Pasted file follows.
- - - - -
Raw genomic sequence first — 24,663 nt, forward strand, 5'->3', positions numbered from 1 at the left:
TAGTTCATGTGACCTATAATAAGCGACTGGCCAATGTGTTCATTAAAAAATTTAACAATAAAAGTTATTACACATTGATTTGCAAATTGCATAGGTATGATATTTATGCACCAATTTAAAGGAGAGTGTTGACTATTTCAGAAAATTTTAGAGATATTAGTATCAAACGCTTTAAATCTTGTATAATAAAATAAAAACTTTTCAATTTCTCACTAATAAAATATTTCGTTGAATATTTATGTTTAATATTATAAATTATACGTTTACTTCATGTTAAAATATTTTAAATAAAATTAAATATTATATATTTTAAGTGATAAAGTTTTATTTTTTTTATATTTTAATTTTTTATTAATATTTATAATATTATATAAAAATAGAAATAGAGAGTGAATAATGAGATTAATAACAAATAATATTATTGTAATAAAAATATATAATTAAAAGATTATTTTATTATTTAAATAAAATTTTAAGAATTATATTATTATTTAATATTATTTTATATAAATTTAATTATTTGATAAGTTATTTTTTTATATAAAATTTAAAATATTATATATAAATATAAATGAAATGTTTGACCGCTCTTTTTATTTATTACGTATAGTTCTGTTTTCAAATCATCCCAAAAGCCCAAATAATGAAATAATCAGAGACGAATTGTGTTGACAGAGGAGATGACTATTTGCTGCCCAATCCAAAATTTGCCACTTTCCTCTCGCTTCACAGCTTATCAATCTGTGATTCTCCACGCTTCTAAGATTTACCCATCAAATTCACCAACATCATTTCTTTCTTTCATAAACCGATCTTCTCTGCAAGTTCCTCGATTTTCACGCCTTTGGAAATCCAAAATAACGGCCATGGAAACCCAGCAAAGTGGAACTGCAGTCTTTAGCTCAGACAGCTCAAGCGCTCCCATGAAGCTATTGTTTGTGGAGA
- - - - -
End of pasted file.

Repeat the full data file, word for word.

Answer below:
Raw genomic sequence first — 24,663 nt, forward strand, 5'->3', positions numbered from 1 at the left:
TAGTTCATGTGACCTATAATAAGCGACTGGCCAATGTGTTCATTAAAAAATTTAACAATAAAAGTTATTACACATTGATTTGCAAATTGCATAGGTATGATATTTATGCACCAATTTAAAGGAGAGTGTTGACTATTTCAGAAAATTTTAGAGATATTAGTATCAAACGCTTTAAATCTTGTATAATAAAATAAAAACTTTTCAATTTCTCACTAATAAAATATTTCGTTGAATATTTATGTTTAATATTATAAATTATACGTTTACTTCATGTTAAAATATTTTAAATAAAATTAAATATTATATATTTTAAGTGATAAAGTTTTATTTTTTTTATATTTTAATTTTTTATTAATATTTATAATATTATATAAAAATAGAAATAGAGAGTGAATAATGAGATTAATAACAAATAATATTATTGTAATAAAAATATATAATTAAAAGATTATTTTATTATTTAAATAAAATTTTAAGAATTATATTATTATTTAATATTATTTTATATAAATTTAATTATTTGATAAGTTATTTTTTTATATAAAATTTAAAATATTATATATAAATATAAATGAAATGTTTGACCGCTCTTTTTATTTATTACGTATAGTTCTGTTTTCAAATCATCCCAAAAGCCCAAATAATGAAATAATCAGAGACGAATTGTGTTGACAGAGGAGATGACTATTTGCTGCCCAATCCAAAATTTGCCACTTTCCTCTCGCTTCACAGCTTATCAATCTGTGATTCTCCACGCTTCTAAGATTTACCCATCAAATTCACCAACATCATTTCTTTCTTTCATAAACCGATCTTCTCTGCAAGTTCCTCGATTTTCACGCCTTTGGAAATCCAAAATAACGGCCATGGAAACCCAGCAAAGTGGAACTGCAGTCTTTAGCTCAGACAGCTCAAGCGCTCCCATGAAGCTATTGTTTGTGGAGA